November 2016 Archives

A federal investigation found that the East Hartford, Conn., school system failed to provide adequate language services to parents and guardians with limited English skills.

U.S. District Chief Judge Rodney W. Sippel had halted the district's school board elections until a new system could be put in place. The Ferguson-Florissant, Mo., district had argued to keep its current at-large voting system.

Antwan Wilson, the superintendent in Oakland,calif., is likely to succeed Kaya Henderson as the District of Columbia's permanent schools chancellor.

The resolution says that the Denver Public Schools will continue to "provide equal opportunities and safe learning spaces for all of our students."

Kaya Henderson, the former chancellor of the Washington, D.C. school district, was censured over soliciting donations for the city' schools from a vendor doing business with the city, the Associated Press reported.

Mary Ronan spent 40 years with the Cincinnati school district, starting as a teacher in 1976, before moving up the ladder to become district superintendent.

The New Jersey Department of Education plans to boost the maximum salary for school superintendents from $175,000 to $191,000, with some exceptions.

In the wake of Donald Trump's election as president, some immigrant students have expressed concerns to their teachers that they or their family members may be deported.

Thousands of students across the country have staged walkout protests since Donald Trump's election victory.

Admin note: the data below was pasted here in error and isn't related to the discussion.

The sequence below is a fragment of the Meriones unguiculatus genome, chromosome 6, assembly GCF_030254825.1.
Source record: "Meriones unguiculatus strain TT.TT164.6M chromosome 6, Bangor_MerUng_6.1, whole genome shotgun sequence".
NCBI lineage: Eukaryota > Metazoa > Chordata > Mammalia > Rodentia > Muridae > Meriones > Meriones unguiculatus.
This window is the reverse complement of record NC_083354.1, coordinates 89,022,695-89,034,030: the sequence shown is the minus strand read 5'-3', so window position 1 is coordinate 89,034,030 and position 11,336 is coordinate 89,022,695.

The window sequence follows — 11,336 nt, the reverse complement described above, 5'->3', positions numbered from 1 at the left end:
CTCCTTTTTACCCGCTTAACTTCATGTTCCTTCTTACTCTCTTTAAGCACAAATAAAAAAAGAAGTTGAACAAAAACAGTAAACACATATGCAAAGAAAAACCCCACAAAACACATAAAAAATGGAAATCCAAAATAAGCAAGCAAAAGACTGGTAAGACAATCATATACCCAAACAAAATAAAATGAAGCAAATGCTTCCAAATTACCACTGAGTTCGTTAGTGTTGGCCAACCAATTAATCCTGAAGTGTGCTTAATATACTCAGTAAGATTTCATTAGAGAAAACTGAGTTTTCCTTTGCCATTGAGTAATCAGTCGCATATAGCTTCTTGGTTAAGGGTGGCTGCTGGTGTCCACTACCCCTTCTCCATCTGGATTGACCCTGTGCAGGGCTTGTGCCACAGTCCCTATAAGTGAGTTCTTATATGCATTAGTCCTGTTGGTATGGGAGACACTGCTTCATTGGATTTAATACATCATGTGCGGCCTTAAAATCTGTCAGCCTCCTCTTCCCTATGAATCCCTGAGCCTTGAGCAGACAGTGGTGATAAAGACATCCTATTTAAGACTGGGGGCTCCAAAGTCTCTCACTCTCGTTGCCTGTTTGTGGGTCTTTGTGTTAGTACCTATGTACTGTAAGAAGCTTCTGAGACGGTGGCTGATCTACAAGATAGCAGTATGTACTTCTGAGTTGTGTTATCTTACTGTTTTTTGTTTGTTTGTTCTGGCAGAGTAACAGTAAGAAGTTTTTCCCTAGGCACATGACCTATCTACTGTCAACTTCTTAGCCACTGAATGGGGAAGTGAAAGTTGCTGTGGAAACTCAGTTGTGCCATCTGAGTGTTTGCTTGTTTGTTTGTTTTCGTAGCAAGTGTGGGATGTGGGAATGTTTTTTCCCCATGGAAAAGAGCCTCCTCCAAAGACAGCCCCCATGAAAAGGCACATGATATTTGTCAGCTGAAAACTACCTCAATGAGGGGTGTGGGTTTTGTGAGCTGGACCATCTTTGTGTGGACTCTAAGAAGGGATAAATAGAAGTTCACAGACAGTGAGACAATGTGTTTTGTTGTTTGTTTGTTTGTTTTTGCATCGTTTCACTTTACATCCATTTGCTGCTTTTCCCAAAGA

Michael Casserly, the executive director of the Council of the Great City Schools, said the group may be forced to play defense, but its priorities won't change under a Trump administration.

A federal study found that school leaders regularly work 60-hour work weeks.

The seven-member school board in Franklin City, Va., resigned after the City Council asked the members to do so over questions of financial management.

Thousands of students have walked out of classes since Wednesday to protest Donald Trump's victory in Tuesday's presidential contest.

Gov. Nathan Deal's signature education proposal—a state-run district that would take over low-performing schools—lost at the polls on Tuesday.

The ballot question's defeat is a blow to Georgia Gov. Nathan Deal, who championed the creation of a statewide school district to take over some of the state's lowest-performing schools.

A new report from the George W. Bush Institute and the American Institutes for Research examining the impact of five principal-preparation programs on student outcomes found a scarcity of good data.

More than 70 percent of the Chicago Teachers Union's 27,000-plus members voted this week to approve a tentative contract offered by the city's school district.

Follow This Blog


Most Viewed on Education Week



Recent Comments

  • wizytĂłwki RzeszĂłw: I have not checked in here for some time as read more
  • amateursex: I am extremely impressed with your writing skills and also read more
  • livecams: There's noticeably a bundle to learn about this. I assume read more
  • Thanks for the sensible critique. Me & my neighbor were read more
  • DC Parent: Could ED Week do an analysis on the impact of read more